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Stanford's RAD device for switching DNA sequences back and forth  (Source: Science Daily)
RAD could one day be used to help study cancer, aging and organismal development

Stanford University researchers have found a way to switch certain DNA sequences back and forth.

Jerome Bonnet, PhD, study leader and postdoctoral scholar at Stanford University, along with graduate student Pakpoom Subsoontorn and assistant professor Drew Endy, have created a technique for encoding and erasing digital data in living cells' DNA. In other words, they have made a genetic equivalent of a binary digit where a section of DNA points in one direction indicating a zero, and another section points in a different direction indicating a one.

The researchers created a device called a recombinase addressable data module, or RAD. RAD is used to modify sections of DNA with natural enzymes from bacteria. These enzymes, when applied to a section of DNA, glow red or green when RAD is in use. This shows how the one-celled organisms will glow under ultraviolet light depending on the orientation of the section of DNA. This allows the researchers to flip the DNA sequences back and forth.

Previous research allowed sections of DNA to be switched, but only indefinitely. They couldn't be switched back. But the Stanford researchers found a way to switch the sequences back through controlling two key proteins: integrase and excisionase. By controlling the dynamics of these two proteins, they created a fully reusable binary data register. Without control of these proteins, they would become active at the same time or concentrated in the wrong amounts, leading to individual cells creating random results. When the proteins were used together in the same cell, there was no balance or control, but the researchers used them separately and were able to switch the DNA sequences back and forth.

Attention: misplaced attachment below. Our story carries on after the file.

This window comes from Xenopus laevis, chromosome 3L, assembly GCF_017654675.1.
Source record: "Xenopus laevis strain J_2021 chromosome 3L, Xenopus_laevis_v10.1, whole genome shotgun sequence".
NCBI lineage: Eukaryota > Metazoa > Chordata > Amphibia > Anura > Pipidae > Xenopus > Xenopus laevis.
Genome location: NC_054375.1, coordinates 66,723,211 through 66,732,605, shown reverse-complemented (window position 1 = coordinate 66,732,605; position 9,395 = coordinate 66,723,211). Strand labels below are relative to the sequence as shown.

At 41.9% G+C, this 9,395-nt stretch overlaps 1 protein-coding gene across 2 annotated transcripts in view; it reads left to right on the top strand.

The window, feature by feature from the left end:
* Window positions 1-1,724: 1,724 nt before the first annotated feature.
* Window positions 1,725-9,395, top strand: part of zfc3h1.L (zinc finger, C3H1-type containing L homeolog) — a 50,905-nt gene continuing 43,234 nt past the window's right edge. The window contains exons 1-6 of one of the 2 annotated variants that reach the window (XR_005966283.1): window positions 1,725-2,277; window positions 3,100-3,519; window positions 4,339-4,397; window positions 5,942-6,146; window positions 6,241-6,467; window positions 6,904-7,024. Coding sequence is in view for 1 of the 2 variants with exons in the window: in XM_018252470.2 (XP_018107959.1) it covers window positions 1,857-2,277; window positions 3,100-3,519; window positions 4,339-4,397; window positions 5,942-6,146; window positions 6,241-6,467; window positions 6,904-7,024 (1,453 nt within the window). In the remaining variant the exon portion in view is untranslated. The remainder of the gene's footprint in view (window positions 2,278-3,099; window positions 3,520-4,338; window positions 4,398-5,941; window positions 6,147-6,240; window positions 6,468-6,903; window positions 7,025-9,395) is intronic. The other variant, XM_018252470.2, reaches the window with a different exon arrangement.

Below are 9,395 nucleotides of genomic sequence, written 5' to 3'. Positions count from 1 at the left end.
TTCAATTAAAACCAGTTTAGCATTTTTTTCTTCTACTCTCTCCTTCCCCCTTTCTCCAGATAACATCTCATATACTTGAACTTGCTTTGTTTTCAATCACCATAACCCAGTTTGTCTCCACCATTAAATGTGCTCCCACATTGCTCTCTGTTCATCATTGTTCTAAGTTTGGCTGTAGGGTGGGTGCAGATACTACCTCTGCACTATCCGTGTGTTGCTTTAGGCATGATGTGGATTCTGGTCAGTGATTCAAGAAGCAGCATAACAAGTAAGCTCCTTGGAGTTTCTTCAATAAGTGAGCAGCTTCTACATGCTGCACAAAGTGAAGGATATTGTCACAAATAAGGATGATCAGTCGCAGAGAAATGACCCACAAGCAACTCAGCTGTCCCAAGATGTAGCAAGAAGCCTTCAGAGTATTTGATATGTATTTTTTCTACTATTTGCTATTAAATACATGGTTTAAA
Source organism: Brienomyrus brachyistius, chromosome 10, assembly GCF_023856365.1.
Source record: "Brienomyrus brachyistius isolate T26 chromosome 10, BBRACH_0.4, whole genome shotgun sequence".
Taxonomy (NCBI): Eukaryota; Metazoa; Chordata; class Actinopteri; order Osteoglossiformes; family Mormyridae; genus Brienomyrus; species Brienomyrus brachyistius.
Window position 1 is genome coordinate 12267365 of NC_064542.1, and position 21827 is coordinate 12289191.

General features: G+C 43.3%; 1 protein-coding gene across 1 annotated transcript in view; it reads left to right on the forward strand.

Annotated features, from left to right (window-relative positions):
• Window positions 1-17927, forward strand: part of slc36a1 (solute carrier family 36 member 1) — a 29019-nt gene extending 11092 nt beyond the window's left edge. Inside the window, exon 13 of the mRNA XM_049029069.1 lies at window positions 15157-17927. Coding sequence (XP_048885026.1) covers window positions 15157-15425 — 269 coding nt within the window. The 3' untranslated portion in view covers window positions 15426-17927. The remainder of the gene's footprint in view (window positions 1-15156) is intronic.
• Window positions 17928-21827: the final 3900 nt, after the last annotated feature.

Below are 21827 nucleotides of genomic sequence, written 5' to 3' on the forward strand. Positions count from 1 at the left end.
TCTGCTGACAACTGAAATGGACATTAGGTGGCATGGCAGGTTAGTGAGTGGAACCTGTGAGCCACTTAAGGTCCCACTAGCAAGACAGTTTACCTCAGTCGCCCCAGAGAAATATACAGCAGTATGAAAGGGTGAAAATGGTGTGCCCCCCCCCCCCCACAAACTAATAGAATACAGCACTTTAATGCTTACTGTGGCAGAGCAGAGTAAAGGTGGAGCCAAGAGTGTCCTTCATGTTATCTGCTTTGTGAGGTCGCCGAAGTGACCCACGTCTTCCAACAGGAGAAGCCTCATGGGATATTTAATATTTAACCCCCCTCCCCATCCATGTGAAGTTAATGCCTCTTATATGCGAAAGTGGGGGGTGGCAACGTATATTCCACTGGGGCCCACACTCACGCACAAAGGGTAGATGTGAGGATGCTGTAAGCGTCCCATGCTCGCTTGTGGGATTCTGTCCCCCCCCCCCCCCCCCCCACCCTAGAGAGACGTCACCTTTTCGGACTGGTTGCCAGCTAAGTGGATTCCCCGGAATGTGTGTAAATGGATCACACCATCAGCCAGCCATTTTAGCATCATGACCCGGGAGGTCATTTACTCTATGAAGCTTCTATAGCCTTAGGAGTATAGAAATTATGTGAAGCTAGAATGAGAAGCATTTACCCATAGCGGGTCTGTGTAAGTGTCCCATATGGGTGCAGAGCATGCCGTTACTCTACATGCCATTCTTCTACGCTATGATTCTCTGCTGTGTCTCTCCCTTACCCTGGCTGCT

"It took us three years and 750 tries to make it work, but we finally did it," said Bonnet.

Bonnet tested the RAD modules in single microbes, and they were able to switch the DNA sequences over 100 times. The method allowed for repeat encoding, storing and erasing of digital data within the DNA of biological cells.